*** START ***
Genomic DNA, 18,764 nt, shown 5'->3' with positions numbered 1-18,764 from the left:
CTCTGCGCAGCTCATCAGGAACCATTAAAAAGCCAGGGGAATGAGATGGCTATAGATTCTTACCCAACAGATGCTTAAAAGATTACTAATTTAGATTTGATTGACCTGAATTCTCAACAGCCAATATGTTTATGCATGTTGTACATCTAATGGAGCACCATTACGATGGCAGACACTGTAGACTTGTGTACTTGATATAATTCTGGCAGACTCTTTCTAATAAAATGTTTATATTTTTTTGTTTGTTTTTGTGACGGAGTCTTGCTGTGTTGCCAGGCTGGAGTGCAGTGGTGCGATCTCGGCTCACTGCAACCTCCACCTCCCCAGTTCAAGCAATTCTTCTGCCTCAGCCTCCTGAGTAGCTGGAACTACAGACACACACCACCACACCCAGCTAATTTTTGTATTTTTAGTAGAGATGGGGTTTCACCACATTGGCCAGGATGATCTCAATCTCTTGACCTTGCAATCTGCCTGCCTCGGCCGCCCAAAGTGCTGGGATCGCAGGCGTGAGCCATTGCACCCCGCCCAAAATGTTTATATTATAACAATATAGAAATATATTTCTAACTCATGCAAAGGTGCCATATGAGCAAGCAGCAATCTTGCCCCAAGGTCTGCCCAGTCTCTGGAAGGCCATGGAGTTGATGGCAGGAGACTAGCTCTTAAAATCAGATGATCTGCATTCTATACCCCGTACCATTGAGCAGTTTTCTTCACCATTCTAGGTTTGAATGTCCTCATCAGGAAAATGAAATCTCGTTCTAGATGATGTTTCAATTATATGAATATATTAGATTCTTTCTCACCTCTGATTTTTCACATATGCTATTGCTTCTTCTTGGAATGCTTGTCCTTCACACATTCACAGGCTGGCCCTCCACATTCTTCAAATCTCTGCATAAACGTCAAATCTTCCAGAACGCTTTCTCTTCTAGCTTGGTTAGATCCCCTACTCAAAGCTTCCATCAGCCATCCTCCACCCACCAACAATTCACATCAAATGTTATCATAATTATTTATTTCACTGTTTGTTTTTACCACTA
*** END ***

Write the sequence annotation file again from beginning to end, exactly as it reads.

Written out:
Genomic DNA, 18,764 nt, shown 5'->3' with positions numbered 1-18,764 from the left:
CTCTGCGCAGCTCATCAGGAACCATTAAAAAGCCAGGGGAATGAGATGGCTATAGATTCTTACCCAACAGATGCTTAAAAGATTACTAATTTAGATTTGATTGACCTGAATTCTCAACAGCCAATATGTTTATGCATGTTGTACATCTAATGGAGCACCATTACGATGGCAGACACTGTAGACTTGTGTACTTGATATAATTCTGGCAGACTCTTTCTAATAAAATGTTTATATTTTTTTGTTTGTTTTTGTGACGGAGTCTTGCTGTGTTGCCAGGCTGGAGTGCAGTGGTGCGATCTCGGCTCACTGCAACCTCCACCTCCCCAGTTCAAGCAATTCTTCTGCCTCAGCCTCCTGAGTAGCTGGAACTACAGACACACACCACCACACCCAGCTAATTTTTGTATTTTTAGTAGAGATGGGGTTTCACCACATTGGCCAGGATGATCTCAATCTCTTGACCTTGCAATCTGCCTGCCTCGGCCGCCCAAAGTGCTGGGATCGCAGGCGTGAGCCATTGCACCCCGCCCAAAATGTTTATATTATAACAATATAGAAATATATTTCTAACTCATGCAAAGGTGCCATATGAGCAAGCAGCAATCTTGCCCCAAGGTCTGCCCAGTCTCTGGAAGGCCATGGAGTTGATGGCAGGAGACTAGCTCTTAAAATCAGATGATCTGCATTCTATACCCCGTACCATTGAGCAGTTTTCTTCACCATTCTAGGTTTGAATGTCCTCATCAGGAAAATGAAATCTCGTTCTAGATGATGTTTCAATTATATGAATATATTAGATTCTTTCTCACCTCTGATTTTTCACATATGCTATTGCTTCTTCTTGGAATGCTTGTCCTTCACACATTCACAGGCTGGCCCTCCACATTCTTCAAATCTCTGCATAAACGTCAAATCTTCCAGAACGCTTTCTCTTCTAGCTTGGTTAGATCCCCTACTCAAAGCTTCCATCAGCCATCCTCCACCCACCAACAATTCACATCAAATGTTATCATAATTATTTATTTCACTGTTTGTTTTTACCACTA